Hospitality is not my forte. I love to plan parties, decorate cakes and daydream about giving my mantel a trendy makeover—but when it comes to executing these crafty ambitions, my klutzy side takes over.
I’ve always considered this a shortcoming. Until recently, when a children’s Bible story shifted my thinking. It was the well-loved tale of Jesus feeding five thousand people with one boy’s lunch.
“What’s special about this story?” I asked my five-year-old daughter.
“Ummm. . . the boy gave Jesus his fish?”
“Yes, the boy was very kind to share his fish and bread with everyone,” I agreed. “But what did Jesus do with it?”
“He made it grow bigger so everybody could eat.”
“Yes! Isn’t that amazing? The lunch basket wasn’t magic. The boy wasn’t magic. But Jesus has super powers.” I squeezed an arm around my daughter’s shoulders. “He is the star of this story.”
Ahhhh. She got the picture just as a light bulb popped in my own head. Sometimes I’m like that little boy. All I have to offer—my mismatched coffee cups and carpet stains—is nothing but an unglamorous peasant lunch. Who’s going to feast on that?
I can’t possibly have the Bible study meet in my living room. They’ll trip over the Elmo ball pit.
I’d love to invite some ladies for tea and crumpets, but I don’t know what a crumpet is and I’m pretty sure I’d burn them if I found a recipe.
What if they judge my bare walls? Does the kitchen smell like last night’s garlic sauce? When was the last time I dusted the light fixtures? Aaaaaaaack! Too much pressure! Shut the fridge and lock the doors! I can’t take it anymore!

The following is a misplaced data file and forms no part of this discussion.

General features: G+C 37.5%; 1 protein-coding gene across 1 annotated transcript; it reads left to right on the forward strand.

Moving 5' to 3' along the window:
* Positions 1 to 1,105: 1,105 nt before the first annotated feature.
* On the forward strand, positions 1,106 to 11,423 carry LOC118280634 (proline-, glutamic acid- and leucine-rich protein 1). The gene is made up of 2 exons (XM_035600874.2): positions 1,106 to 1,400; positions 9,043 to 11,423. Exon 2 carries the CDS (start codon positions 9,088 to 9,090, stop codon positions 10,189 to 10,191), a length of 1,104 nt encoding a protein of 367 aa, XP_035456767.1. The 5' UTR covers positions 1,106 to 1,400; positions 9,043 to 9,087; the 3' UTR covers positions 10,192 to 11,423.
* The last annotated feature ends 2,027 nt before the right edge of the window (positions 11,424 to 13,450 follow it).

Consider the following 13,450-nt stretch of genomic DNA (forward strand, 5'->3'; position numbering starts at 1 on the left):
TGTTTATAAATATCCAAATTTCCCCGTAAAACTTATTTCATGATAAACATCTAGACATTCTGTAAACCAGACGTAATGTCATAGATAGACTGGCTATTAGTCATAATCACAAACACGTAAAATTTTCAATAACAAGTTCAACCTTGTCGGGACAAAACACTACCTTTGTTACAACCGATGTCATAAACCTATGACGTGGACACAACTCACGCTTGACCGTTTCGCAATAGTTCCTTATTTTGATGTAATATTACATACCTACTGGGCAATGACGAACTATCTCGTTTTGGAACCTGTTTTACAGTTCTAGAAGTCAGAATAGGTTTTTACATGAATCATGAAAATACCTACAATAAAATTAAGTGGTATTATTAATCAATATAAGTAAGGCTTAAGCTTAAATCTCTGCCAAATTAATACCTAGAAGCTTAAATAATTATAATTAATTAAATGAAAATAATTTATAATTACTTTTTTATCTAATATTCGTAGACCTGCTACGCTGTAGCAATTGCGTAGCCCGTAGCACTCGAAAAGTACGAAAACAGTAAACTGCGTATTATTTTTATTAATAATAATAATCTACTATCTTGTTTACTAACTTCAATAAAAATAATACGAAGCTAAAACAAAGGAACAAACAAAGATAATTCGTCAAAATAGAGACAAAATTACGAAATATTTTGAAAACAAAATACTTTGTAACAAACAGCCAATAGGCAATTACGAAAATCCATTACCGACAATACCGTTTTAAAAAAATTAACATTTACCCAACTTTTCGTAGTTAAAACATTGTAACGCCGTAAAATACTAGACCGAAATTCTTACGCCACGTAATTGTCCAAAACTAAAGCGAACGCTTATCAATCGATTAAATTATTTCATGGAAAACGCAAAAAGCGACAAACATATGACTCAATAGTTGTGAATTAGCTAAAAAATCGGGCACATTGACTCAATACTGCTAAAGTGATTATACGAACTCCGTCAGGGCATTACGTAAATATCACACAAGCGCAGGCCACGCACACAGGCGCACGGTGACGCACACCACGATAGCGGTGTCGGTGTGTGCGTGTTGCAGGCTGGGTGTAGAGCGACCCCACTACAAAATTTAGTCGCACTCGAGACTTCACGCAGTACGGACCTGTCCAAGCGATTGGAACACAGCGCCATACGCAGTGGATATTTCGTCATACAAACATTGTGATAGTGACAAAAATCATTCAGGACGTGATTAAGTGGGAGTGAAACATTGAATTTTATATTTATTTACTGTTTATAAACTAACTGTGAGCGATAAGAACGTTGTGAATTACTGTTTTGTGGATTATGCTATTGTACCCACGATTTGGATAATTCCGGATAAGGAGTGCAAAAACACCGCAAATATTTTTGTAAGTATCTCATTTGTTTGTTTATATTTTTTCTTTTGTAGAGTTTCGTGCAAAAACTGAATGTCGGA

So what? Maybe just the thing Jesus needs in order to feed the multitudes is my wimpy basket. Host the play date anyway. Pray over the Elmo decor. Skip those crumpets and buy donut holes.
I’m so easily embarrassed by my hospitality deficiencies that I forget God can transform my meager offering into something bigger, better, beyond imagination. The wow factor is his job, not mine.
So what’s the real issue here? It isn’t my lack of hostess flair. It’s pride.
Oh yes, let’s just call it what it is. There’s the kind of pride we take in great accomplishments, and then there’s the pride of self-consciousness, the fear of not measuring up. Either way, pride shines a spotlight on me rather than on the One who made me—klutzy, yet with a purpose.
Back to the story of the boy and his lunch. Jesus didn’t just feed people’s bellies. He filled their souls. And he didn’t actually need that starter batch of fish and loaves in order to work a miracle. Jesus can create those out of thin air. Could it be he wants to use our ordinary gifts and steps of faith to launch great things? How can I let my pride get in the way of that?
“Let’s invite some friends over to play next week,” I told my daughter as we closed her Bible for the night. “We could have a special snack.”
“Easy Bake Oven cake?”
“Perfect.” I smiled. “God can grow it!”
♥ ♥ ♥ ♥ ♥ ♥ ♥ ♥ ♥ ♥ ♥ ♥ ♥ ♥ ♥ ♥ ♥ ♥ ♥ ♥ ♥ ♥ ♥ ♥ ♥ ♥ ♥ ♥ ♥ ♥ ♥ ♥ ♥ ♥ ♥ ♥ ♥ ♥
SUBSCRIBE to receive your FREE copy of Overwhelmed today!
SIGN UP to BEGIN a M.O.M. Initiative Mentor Group in your area! You will also receive a FREE copy of Overwhelmed and as a ministry tool, please feel free to make as many copies as you need.